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What is the difference between these two pieces of code?

class something {

   static function doit() {
      echo 'hello world';
   }
}

something::doit();

and the same but without the static keyword

class something {

   function doit() {
      echo 'hello world';
   }
}

something::doit();

They both work the same is it better to use the static keywords? Am i right in understanding that it doesn't instantiate the class if you use the static method?

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6 Answers

up vote 10 down vote accepted

The second example is technically incorrect - if you turn on E_STRICT error reporting you'll see that PHP is actually throwing an error.

PHP Strict Standards: Non-static method something::doit() should not be called statically in...

In other words, it's being nice and letting you call the function anyway.

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In addition to the other valid answers, the reason for the 2nd example working is also due to a quirk in how PHP handles objects and calls (Besides PHP 4 compatibility). Calling a non-static declared method statically from within another instance will let you access class methods on other classes as if they were local. To understand, let's take an example:

class A {
    public function foo() {
        echo get_class($this) . "\n";
    }
}

class B {
    public function bar() {
        A::foo();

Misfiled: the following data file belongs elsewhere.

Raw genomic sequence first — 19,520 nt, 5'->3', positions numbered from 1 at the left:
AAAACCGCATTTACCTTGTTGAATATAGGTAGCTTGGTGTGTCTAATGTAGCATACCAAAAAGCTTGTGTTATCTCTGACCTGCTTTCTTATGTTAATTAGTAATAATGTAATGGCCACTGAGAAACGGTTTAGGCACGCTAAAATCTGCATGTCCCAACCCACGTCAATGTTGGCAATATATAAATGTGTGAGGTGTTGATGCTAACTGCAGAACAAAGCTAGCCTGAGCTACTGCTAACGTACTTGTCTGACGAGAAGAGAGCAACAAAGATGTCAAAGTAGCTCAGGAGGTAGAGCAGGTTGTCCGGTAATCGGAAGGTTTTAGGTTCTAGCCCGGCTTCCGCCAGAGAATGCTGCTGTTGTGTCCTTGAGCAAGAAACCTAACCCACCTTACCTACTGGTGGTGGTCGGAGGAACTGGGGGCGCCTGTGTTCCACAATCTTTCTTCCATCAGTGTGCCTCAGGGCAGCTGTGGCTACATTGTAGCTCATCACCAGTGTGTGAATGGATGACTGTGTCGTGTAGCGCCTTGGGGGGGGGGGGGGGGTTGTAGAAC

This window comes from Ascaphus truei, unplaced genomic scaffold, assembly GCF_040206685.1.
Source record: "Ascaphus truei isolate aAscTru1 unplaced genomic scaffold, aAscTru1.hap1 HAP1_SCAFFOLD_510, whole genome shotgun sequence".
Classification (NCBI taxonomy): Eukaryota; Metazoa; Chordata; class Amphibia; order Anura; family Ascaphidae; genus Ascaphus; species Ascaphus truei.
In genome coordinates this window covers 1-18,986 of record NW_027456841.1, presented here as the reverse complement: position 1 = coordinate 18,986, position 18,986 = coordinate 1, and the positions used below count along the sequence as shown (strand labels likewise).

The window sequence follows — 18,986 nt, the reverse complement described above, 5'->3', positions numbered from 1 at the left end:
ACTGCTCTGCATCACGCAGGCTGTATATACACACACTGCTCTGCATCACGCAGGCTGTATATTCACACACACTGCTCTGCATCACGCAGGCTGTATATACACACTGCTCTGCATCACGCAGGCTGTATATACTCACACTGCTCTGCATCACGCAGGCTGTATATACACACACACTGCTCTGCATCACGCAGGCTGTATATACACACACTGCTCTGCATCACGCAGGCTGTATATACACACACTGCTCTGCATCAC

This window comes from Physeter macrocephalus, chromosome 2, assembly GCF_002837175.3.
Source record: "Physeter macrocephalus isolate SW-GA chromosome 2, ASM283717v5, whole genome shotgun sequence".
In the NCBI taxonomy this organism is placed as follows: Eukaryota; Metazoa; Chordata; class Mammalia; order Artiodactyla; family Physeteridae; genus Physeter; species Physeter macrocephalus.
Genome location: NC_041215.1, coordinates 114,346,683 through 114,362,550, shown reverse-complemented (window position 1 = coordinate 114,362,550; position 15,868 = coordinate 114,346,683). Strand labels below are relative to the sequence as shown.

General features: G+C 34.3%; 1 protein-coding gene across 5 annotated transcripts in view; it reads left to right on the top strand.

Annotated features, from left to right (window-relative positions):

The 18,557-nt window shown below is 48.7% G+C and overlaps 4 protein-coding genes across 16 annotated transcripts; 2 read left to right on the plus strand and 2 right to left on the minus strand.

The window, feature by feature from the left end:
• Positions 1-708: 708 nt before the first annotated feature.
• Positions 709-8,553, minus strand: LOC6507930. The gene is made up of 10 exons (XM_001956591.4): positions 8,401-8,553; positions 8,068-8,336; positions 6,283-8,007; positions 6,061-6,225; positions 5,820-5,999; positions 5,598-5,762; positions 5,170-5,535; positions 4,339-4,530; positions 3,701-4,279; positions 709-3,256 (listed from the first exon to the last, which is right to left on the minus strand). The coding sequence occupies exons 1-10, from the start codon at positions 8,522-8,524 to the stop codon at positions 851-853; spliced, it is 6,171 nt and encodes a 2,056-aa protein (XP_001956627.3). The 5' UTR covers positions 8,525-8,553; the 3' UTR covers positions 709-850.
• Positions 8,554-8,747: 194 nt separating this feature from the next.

}
}

$a = new a();
$a->foo(); // "A"
$b = new B();
$b->bar(); // "B"

Did you see what happened there? Because you called the A::foo() method from within another class's instance, PHP treated the call as if it was on the same instance. Note that there is no relationship between A and B other than the fact that B calls A. Within A->foo(), if we did $this instanceof A (or $this instanceof self), it would fail and return false! Quite unusual...

Now, I first thought it was a bug, but after reporting it, it's apparently as designed. It's even in the docs.

Note that this will not work with E_STRICT mode enabled. It also will not work if you declare a method as static.

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The difference is that static functions can be used without having to create an instance of the class.

Have a look at this great PHP OOP beginner tutorial here. It explains in more detail with an example under the Static Properties and Methods section.

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Second bit shouldn't work as you should call it by

$something = new something();
$something->doit();

Static functions allows you to call a function within a class without consturcting it. So basically if you have a class to handle users, so a function that logs the user in should be a static function, as in the constructor of that class you will probably gather the user information and you cannot do so without logging him in.

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It works for PHP4 and below. –  Arvin Feb 3 '11 at 10:00
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Your second example is wrong. Using a static method does not create an instance of the class. Your second example should look like this:

$x = new something();
$x->doit();
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Static methods should be declared static for minimum two reasons:
a) when using E_STRICT error_reporting, calling non static method as static will generate error:
Strict standards: Non-static method something::doit() should not be called statically
b) based on keyword static some IDE's filter method possible to run at auto-complete.

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